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Volunteer Curlers Show Two Harbors Ninth Grade Students How to Rock & Roll

When you scroll through the names of the State Championship and National Championship teams that hailed from the Two Harbors Curling Club, you really have to scroll. It’s quite a list. If you pay close attention to the rosters, you’ll see that some of the members of the teams that won in the 1970s are also on teams that won in the late 2000s. “It’s a lifelong sport,” said Laura Goutermont, and that’s one of the reasons why she enjoys working with kids and feels it’s im­portant to expose them to curling.

She’s not alone in that effort and that’s why it’s not hard for Lau­ra, who is vice president on the Two Harbors Curling Club board, to drum up volunteers to take on teaching the Two Harbors High School ninth graders some of the basics of the game for their phys­ical education class.

“Our goal is to give these kids the basics,” she said. “Get them out on the ice and show them the basics and get them playing a couple ends of curling so they can kind of feel the competitive side of it also.”

The kids love it. It’s one of their favorite activities during the school year. “It’s kind of neat be­cause you can hear them on the bus on the way down and the way back talking about it,” said Scott Ross, the athletic director at Two Harbors High School.

A majority of the kids have not tried curling before, which may make it more appealing. They all start on an even keel and can bet­ter concentrate on learning. “It’s pretty cool how fast they learn. In four days, they get a lot done,” said Scott. To me, that’s a true sign of engagement!

The volunteers, from league members to those who serve on the board, love to be involved, too. “They feel the enthusiasm, like I do,” Laura said. “It’s fun to give them a new sport.”

The Two Harbors Curling Club is an all-volunteer non-profit organi­zation. According to their website, “The purpose of the Two Harbors Curling Club is to provide recre­ational and competitive opportuni­ties in the sport of curling at the lo­cal, regional, national [level], and provide the local community with an affordable recreational opportu­nity to learn about and participate in the sport of curling.”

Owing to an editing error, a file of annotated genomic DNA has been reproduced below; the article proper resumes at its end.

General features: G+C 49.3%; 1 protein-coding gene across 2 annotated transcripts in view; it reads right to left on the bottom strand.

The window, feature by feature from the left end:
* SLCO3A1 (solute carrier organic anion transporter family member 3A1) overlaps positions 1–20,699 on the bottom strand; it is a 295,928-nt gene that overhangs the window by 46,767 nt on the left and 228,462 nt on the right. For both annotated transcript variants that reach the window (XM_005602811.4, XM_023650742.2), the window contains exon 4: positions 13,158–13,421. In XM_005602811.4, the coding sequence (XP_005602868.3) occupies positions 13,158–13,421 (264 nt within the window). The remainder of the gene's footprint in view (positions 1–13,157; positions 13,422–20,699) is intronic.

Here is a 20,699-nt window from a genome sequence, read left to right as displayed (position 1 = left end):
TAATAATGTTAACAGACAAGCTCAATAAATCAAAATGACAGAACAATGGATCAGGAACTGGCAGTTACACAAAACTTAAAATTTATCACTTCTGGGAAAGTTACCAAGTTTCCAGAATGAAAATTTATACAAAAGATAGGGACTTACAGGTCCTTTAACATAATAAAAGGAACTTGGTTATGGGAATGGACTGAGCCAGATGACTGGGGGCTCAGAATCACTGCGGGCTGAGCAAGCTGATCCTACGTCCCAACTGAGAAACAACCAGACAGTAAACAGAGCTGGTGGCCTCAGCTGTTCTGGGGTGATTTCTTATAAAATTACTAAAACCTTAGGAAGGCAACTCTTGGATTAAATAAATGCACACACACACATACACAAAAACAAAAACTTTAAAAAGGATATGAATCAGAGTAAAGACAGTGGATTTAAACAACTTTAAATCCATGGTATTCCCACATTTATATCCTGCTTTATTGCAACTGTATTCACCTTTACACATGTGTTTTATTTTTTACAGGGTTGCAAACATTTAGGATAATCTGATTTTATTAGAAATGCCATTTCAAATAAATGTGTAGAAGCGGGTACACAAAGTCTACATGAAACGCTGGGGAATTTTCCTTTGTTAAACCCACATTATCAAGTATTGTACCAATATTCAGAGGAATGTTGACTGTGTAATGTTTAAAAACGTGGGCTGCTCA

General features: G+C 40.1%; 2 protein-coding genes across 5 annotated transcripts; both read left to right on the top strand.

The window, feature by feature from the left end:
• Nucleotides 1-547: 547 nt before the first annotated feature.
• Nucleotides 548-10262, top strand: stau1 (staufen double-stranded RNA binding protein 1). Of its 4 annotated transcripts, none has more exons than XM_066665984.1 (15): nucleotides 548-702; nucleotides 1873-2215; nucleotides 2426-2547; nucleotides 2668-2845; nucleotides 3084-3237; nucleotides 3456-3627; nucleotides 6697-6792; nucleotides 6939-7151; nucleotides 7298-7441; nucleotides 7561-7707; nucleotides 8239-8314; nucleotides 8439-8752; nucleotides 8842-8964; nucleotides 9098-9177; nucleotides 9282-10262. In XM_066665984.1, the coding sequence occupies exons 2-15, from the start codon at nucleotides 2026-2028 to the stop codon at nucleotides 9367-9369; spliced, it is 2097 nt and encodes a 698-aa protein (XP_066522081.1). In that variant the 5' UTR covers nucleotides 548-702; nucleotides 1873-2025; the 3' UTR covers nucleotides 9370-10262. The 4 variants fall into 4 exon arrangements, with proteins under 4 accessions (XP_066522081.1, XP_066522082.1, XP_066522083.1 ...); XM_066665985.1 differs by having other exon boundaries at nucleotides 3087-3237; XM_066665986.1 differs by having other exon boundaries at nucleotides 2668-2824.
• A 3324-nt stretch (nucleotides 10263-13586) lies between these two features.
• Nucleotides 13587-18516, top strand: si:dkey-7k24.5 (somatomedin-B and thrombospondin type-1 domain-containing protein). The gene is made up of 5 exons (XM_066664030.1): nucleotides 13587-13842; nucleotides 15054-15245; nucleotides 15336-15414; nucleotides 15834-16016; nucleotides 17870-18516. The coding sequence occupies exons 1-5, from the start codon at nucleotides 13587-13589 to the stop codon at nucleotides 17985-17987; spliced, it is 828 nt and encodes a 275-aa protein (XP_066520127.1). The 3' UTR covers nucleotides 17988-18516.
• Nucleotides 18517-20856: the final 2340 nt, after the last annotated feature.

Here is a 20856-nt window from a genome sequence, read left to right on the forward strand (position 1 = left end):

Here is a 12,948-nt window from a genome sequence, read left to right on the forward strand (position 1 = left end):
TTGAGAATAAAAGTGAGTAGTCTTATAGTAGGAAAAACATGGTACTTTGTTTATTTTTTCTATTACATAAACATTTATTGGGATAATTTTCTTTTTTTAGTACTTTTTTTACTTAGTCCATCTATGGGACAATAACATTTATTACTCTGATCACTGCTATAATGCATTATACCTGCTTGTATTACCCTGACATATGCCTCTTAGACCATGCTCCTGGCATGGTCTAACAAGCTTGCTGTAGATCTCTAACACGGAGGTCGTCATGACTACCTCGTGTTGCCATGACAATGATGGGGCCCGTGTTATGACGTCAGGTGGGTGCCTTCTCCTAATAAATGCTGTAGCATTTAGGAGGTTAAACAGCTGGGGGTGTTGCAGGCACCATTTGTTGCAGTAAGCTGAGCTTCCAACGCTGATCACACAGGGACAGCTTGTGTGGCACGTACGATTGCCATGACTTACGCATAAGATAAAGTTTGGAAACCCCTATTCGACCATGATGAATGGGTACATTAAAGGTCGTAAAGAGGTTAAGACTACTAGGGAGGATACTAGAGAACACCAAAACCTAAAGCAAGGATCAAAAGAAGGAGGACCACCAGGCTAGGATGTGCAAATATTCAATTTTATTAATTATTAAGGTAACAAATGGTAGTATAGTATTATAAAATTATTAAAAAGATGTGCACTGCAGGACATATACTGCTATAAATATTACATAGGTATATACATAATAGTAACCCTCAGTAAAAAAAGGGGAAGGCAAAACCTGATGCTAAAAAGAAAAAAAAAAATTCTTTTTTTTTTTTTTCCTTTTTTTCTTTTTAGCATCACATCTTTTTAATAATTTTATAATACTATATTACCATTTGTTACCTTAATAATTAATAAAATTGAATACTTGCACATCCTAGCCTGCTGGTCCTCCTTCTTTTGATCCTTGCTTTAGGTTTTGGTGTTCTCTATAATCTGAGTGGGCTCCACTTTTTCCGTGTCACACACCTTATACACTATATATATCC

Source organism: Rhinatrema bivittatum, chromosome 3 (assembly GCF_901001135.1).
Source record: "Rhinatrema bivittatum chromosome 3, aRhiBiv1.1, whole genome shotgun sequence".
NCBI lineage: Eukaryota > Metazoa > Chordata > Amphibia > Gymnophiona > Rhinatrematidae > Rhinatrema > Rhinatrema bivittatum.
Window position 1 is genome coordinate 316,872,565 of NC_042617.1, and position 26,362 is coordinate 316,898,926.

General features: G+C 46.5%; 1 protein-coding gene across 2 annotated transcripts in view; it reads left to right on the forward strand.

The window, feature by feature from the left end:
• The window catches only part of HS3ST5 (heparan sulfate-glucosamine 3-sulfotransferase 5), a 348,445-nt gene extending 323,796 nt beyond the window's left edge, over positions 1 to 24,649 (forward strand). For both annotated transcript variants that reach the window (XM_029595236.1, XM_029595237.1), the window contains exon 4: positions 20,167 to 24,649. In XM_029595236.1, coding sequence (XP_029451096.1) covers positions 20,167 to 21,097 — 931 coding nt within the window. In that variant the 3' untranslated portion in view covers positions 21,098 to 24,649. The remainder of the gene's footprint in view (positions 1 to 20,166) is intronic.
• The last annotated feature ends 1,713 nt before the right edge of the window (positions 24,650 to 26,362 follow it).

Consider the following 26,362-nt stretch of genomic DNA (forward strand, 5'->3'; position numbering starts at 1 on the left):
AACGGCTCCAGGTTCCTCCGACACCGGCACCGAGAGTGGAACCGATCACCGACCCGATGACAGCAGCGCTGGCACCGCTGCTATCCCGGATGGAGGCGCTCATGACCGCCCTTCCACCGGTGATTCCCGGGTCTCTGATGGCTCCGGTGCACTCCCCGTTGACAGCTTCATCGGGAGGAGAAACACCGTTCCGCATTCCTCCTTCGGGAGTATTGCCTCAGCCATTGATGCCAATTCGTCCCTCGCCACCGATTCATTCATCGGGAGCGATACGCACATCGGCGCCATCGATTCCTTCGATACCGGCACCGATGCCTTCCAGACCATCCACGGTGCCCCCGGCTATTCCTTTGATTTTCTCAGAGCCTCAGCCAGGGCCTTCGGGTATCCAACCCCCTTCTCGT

“They are really nice peo­ple to deal with,” said Scott, of the organization. “I think those kids really appreciate what those adults are doing for them.”

Many of the ninth graders have expressed an interest in continuing to learn about the sport. There’s a lot to learn. “There’s so much strat­egy to it,” Scott said. “It’s nowhere near as easy as some people think it is.”

Luckily, interested kids are able to sign up for Kids Curl or Junior Curl. Kids as young as fourth grade are welcome and there is no cost for the classes. This is an attempt to get kids involved. Adults, too, have opportunities to take advantage of the sport. There are clinics to attend at the Two Harbors Curling Club to get a taste for the sport. Also, new members are offered membership at half price for their first year and can join a league.

“Regardless of your ability, you can find a league to play in,” Scott advised. Recently, the club started new leagues that are for those who have over five years of experience in curling and another for those who have under five years of ex­perience. Two advanced curlers are on the newer curlers’ teams to pro­vide guidance. Laura said it went so well that they’ve added another league night to the schedule.

Scott expressed a lot of gratitude to Laura for arranging the classes and to those who gave up time to help out. “The volunteers do a really good job supporting the sport,” he said.

For more information on signing up for curling clinics, the kid and junior programs, leagues, and all things curling, visit Twoharborscurling.com. You can also find them on Facebook and can sign up through community education.

Thank you to Scott, Laura, and the volunteers that help ensure these students are introduced to curling!

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